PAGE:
Although we’re still a long way from achieving this goal - and the pandemic is driving us even further off track - progress is possible. The Nutrition for Growth summit is an opportunity to draw attention to malnutrition and help galvanise resources and political attention to a problem that we know the solutions to, and are capable of making more progress on.
The UK government has been saying some good things about tackling malnutrition, such as the mention of their intention to address it at the G7 leaders’ Summit, but these sentiments haven’t yet been backed up by actions. In fact, the aid cuts to nutrition programmes completely undermine them. What we really need is for the decision-makers to commit some resources to this important work.
The government also needs to get smarter in how it approaches issues like malnutrition. Too often, political will only comes when the situation is really bad – for example, when famine is declared. But, prevention efforts need to be increased before the problem reaches this scale. Greater attention needs to go into strengthening local and national health systems in the world’s poorest countries, incorporating nutrition into core health services and changing food systems to help vulnerable people better access nutritious food. These are necessary long-term changes. In the short term, we absolutely must continue to respond where we see the greatest need.
Conditions resulting from poor nutrition are extremely serious and a major cause of preventable deaths in children. Even for those who survive, malnutrition can leave a lasting impact. 149 million children are currently stunted, or too short for their age, due to poor nutrition. This will affect their physical and mental development, as well as their long-term health.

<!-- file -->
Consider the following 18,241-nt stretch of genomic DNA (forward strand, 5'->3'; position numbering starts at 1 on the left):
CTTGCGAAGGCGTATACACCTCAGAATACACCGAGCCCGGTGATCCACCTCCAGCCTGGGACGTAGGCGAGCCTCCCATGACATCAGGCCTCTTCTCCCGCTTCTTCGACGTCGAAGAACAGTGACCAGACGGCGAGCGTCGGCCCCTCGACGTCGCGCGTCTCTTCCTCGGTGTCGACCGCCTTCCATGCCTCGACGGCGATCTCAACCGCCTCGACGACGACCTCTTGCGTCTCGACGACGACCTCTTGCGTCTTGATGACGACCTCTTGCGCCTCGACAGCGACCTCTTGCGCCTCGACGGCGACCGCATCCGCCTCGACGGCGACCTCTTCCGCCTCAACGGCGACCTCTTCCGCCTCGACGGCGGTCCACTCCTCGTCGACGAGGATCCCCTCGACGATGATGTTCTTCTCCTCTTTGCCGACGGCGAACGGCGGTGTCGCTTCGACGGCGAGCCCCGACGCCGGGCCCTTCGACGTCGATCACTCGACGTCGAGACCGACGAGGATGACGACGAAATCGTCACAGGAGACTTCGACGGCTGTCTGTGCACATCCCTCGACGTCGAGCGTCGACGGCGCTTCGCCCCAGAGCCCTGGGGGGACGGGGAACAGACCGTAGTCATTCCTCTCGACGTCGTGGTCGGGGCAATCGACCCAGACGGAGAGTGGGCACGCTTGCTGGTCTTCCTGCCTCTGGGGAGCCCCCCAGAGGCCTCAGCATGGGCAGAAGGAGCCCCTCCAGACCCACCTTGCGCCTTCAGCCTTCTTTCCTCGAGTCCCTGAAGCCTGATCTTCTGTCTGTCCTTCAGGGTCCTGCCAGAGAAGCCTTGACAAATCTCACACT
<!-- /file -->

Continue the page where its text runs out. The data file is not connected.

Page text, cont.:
But malnutrition is so much more than not having enough to eat. For example, I used to think that micronutrient deficiency meant brittle nails or lacklustre hair. Actually, it can lead to anaemia - one of the leading causes of complications and even death in pregnancy - while vitamin A deficiency is really common in refugee children, because they struggle to access fresh produce. Untreated, it can cause blindness and even death.
It’s incredibly frustrating to know that these conditions are easily treated (and prevented) with very little funding. Take vitamin A supplements - a capsule costs just $0.03 but, for a child receiving this every 4-6 months, it can be life-saving. A little really does go a long way when it comes to funding nutrition.
Because N4G has been postponed, those who have been campaigning with Concern ahead of it probably feel they’ve doing so for a very long time – but stay with us! Now is actually the most critical time to push the UK to play its part in turning the tide on malnutrition. Decisions are being made by ministers as you read this. They are deciding the fate of millions - whether they’ll commit to helping 50 million malnourished people or 10 million over the next five years.
I’ll be writing to our campaigners in the next few weeks with some actions they can take. And if you’re not on our mailing list, keep an eye on Concern’s Twitter and Facebook pages to see how you can get involved.
Find out more about the Nutrition for Growth summit here, and join us to call for the UK to continue its vital commitments to nutrition programmes.